Study Sees Link between Breast Implants, Rare Immune System Cancer

A new study has confirmed a link between <"">breast implants and anaplastic large cell lymphoma or ALCL. However, a panel that reviewed the research found that it does not yet prove that breast implants cause ALCL, or suggest what mechanism might lead to the development of the cancer.

ALCL is a rare immune system cancer (non-Hodgkin’s lymphoma) that may appear in several parts of the body including the lymph nodes, skin, bones, soft tissue, lungs or liver. Concerns about a possible link between breast implants and ALCL were first raised in 1996, following publication of a report describing a woman with implants who had developed the cancer in tissue located next to one of her implants. Since then similar reports have been published, and it is estimated that one in three women with breast implants – silicone or saline – will develop ALCL.

Earlier this year, the U.S. Food & Drug Administration (FDA) warned that 60 cases of ALCL have been reported in breast implant patients. The agency also said its review of the medical literature published between January 1997 and May 2010 revealed 34 unique cases of ALCL. Twenty-seven cases of the lymphoma involved silicone breast implants, while most were diagnosed after silicone implants returned to the market in 2006.

This latest study was conducted by the non-profit RAND Corporation and commissioned by the Plastic Surgery Foundation, together with the Aesthetic Surgery Education and Research Foundation. The RAND review of medical literature identified 36 published cases of non-Hodgkin’s lymphoma among women with breast implants, 29 of which were diagnosed as ALCL. At least 12 of the 29 women had a prior history of a different type of cancer, including eight who had undergone mastectomy for breast cancer and two who had a previous history of ALCL. There was no evidence that patient risk factors or particular types of implants would increase the risk of the disease, according to the study.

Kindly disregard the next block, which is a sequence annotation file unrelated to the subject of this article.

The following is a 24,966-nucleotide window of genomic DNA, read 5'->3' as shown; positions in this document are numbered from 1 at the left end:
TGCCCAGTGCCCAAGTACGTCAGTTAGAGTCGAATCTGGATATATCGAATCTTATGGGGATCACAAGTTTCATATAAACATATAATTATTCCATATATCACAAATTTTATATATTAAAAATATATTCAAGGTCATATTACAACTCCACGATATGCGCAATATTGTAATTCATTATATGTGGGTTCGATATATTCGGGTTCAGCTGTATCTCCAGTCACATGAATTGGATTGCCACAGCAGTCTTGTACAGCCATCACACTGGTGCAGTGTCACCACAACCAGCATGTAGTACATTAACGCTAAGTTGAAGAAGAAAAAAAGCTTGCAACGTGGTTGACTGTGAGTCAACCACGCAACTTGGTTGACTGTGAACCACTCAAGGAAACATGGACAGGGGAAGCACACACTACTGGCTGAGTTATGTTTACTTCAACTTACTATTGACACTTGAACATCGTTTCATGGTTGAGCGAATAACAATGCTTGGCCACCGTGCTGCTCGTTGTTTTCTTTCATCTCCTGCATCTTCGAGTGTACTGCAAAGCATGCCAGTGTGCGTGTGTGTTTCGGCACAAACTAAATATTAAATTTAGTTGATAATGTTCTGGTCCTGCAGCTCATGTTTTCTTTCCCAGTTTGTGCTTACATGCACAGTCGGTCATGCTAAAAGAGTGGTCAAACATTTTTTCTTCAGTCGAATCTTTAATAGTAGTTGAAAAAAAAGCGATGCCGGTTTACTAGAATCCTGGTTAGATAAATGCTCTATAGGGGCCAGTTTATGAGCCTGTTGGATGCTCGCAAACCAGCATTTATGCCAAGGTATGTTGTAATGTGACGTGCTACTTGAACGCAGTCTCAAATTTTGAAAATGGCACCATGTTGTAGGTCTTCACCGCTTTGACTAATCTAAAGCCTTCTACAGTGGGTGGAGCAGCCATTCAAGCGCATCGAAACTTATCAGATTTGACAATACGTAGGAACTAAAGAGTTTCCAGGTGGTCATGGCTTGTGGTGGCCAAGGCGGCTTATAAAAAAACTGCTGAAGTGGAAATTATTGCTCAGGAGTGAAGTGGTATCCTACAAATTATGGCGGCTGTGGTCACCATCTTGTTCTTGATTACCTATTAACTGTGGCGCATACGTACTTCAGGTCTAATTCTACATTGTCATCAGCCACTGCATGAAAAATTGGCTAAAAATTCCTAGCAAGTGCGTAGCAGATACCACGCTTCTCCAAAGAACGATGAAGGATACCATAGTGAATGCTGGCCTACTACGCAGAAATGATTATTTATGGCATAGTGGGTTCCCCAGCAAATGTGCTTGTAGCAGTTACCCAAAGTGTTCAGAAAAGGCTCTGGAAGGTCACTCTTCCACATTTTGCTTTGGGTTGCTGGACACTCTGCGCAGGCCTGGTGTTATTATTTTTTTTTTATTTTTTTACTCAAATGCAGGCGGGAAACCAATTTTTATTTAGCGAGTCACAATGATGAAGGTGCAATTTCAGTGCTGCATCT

For most women, treatment consisted of surgically removing the affected implant and surrounding tissue, which appeared to successfully control the disease. Others, however, did undergo chemotherapy and radiation. No deaths were reported among the 16 women for whom follow-up information was available.

The RAND researchers shared the review findings with a medical panel that included experts from many disciplines, including epidemiology, oncology, immunology, pathology, and material science. The panel concluded that the evidence suggests an association between breast implants and ALCL, but cannot definitely prove that implants cause the disease nor explain how the implants might trigger ALCL.

The panel recommended that breast implant patients undergo a thorough diagnostic screening for ALCL if a fluid-filled sac appears near a breast implant six or more months after surgery. An ALCL diagnosis should trigger a thorough evaluation to determine if the cancer has spread outside the breast capsule.

“Much more research is still needed to explore the link between breast implants and ALCL and the clinical significance of this rare disease, but our findings provide useful information for both patients and physicians in the near term,” said Dr. Soeren Mattke, the study’s senior author and a senior scientist at RAND, in a statement announcing the study’s findings.

This entry was posted in Breast Implants, Defective Medical Devices. Bookmark the permalink.

© 2005-2019 Parker Waichman LLP ®. All Rights Reserved.